Friday, May 27, 2016

Riding with the Ghost

Journey to the Shore (2015) - Kurosawa
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There is no shortage of similarities in Kiyoshi Kurosawa's new film Journey to the Shore with Kore-eda's 1995 quiet masterpiece, Maborosi. Both films deal with the loss, grief, impermanence of life and letting go. Both films star Tadanobu Asano as the husband who passed on. It is good to note that the books the two films are based on came out around the same time in the 1990s too. It might be my age but I've been thinking about the subject myself a lot lately. Once the thought of death hits you, from then on, you just live under the shadow of its inevitability. Sometimes it keeps me up at night. I don't know how people who are innately more precocious and neurotic than me deal with the fact. Anyway, back to the film:

Mizuki (Eri Fukatsu), a piano teacher and a wife whose husband has been presumed dead in the sea, leads a quiet existence in Tokyo. One day, her dead husband, Yusuke (Asano) appears in her living room, wearing shoes (Japanese take off their shoes indoors usually). He says it was a long journey to come back. His corpse was eaten by the crabs, so that's why there was no trace of him left, he says it matter of factly. She is delighted but also afraid that she will lose him again. Always on her toes, hoping that his semi-permanent reappearance is not just recurring dreams. He suggests they leave town, so he can show her many beautiful places he'd passed through during his home journey.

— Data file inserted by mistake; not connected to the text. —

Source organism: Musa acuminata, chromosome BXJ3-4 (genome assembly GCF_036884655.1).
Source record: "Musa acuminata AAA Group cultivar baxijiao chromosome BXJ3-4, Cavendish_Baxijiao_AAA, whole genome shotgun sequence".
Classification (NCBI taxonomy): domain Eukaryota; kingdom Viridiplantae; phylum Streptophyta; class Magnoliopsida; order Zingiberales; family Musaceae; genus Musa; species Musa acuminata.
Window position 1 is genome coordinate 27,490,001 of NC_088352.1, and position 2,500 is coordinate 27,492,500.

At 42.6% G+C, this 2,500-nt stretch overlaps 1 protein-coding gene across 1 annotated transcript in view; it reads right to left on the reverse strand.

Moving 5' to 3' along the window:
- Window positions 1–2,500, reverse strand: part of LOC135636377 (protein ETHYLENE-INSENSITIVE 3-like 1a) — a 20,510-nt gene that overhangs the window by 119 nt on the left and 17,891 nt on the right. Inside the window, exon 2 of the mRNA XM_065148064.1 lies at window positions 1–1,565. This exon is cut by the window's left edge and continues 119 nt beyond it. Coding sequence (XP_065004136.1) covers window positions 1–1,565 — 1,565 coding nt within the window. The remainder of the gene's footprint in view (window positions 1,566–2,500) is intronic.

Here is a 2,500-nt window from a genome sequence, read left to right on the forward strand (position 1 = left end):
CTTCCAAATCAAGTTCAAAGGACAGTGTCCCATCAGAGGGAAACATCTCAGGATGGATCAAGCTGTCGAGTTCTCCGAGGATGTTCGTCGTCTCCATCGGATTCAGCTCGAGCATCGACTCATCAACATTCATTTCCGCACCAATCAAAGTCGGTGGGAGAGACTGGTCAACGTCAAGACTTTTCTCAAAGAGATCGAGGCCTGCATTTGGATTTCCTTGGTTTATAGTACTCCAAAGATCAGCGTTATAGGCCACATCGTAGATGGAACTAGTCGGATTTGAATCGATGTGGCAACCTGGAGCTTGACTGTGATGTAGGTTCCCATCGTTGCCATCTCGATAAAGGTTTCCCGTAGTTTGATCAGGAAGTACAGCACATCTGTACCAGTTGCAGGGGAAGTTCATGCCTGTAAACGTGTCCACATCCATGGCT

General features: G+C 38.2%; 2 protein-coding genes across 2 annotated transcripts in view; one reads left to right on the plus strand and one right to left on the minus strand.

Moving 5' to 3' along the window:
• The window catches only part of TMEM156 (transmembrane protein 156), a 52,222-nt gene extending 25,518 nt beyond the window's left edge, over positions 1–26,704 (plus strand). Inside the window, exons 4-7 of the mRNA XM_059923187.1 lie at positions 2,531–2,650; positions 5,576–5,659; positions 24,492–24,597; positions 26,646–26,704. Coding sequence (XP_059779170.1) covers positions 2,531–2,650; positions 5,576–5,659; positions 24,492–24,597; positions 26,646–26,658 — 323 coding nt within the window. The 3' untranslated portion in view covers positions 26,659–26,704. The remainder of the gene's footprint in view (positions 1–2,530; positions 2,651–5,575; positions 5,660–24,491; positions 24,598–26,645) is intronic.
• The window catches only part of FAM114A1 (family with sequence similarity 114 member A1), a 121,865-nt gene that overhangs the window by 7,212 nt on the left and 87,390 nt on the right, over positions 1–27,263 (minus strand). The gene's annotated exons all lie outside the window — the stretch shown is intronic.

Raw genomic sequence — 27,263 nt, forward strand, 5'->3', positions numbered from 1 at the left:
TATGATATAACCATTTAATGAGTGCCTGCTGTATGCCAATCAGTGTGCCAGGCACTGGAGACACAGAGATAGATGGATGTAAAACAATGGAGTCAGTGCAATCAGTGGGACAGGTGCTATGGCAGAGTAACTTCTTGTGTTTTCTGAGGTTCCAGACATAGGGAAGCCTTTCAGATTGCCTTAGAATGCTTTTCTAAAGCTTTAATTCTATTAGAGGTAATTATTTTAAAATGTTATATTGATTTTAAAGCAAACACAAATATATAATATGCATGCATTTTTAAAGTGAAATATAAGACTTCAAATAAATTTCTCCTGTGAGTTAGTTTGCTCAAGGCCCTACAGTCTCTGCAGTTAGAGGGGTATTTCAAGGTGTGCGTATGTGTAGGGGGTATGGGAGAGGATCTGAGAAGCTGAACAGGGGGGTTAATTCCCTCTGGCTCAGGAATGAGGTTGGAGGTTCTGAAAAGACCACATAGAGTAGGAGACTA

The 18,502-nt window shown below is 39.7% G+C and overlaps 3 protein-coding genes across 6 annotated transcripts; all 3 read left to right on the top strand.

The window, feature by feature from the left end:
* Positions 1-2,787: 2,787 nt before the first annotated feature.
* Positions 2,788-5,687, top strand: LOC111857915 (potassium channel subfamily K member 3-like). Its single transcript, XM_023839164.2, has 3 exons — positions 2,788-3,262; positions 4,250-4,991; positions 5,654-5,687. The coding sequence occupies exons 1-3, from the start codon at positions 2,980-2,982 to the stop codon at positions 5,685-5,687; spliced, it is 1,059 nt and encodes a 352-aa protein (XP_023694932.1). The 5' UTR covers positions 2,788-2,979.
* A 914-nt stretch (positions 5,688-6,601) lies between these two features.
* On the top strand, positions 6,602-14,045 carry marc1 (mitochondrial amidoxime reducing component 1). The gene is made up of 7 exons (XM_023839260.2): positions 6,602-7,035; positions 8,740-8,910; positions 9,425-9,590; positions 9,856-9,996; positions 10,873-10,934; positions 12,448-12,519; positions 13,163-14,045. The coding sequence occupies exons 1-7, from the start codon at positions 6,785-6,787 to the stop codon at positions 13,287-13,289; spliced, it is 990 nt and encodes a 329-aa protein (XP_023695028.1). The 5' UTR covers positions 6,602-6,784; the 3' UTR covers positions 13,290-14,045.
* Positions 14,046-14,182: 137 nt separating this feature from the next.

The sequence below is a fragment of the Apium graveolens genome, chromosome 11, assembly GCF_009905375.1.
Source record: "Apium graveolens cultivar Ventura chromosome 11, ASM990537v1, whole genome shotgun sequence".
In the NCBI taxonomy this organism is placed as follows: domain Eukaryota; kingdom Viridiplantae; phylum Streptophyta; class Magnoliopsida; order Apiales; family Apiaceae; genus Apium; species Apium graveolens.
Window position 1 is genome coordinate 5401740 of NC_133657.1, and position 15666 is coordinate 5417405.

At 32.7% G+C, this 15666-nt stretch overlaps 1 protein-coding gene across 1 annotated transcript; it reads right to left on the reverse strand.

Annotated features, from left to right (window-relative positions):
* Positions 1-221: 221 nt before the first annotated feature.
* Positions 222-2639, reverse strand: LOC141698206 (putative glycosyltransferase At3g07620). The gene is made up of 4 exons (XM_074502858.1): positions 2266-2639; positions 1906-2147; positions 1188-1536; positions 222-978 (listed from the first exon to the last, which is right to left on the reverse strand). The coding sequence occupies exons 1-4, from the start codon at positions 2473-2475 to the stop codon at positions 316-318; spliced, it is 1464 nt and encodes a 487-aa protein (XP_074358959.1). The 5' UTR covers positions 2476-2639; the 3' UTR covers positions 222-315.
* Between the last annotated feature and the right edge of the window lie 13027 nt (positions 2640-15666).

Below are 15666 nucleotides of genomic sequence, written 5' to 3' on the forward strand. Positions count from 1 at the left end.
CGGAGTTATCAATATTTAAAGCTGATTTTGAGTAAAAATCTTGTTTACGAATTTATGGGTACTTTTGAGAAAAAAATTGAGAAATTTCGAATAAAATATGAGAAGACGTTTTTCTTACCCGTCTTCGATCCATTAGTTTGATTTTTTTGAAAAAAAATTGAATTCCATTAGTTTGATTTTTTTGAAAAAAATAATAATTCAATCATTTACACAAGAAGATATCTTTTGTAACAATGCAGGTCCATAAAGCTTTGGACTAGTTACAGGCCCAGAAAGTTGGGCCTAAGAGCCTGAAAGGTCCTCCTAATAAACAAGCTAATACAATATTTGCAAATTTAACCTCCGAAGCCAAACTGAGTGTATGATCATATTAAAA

So begins Mizuki's journey to letting go: Yusuke left great impressions on many people he encountered the last three years in the Japanese countryside. Some of them are already dead like Yusuke - he says, again, very matter of factly, "He's like me," meaning the dead, or "She's like you, the living," and so on. So what does Mizuki learn? That human life is complicated? that nobody know anybody, not that well? That you still make differences in other people's lives even though you are dead? That you can have sex with a ghost? With somewhat conventional TV orchestral music, Kurosawa seems to be well aware of the film's Lifetime channel-like melodramatic nature. But as he demonstrated in Tokyo Sonata, he has a great eye for indoor spaces and framing, shadows and light and playing with supernatural/surreal elements that he has cultivated over many years in genre filmmaking. In this subtle, muted gentle chamber piece, he shows that yearning, grieving and fear of letting go are only a few degrees off from horror of loneliness in his genre films. Journey is not as lyrical nor as poetic as Maborosi, nor has a succinct narrative. But the film features many beautiful moments and fine tuned performances by two leads to make it quite memorable.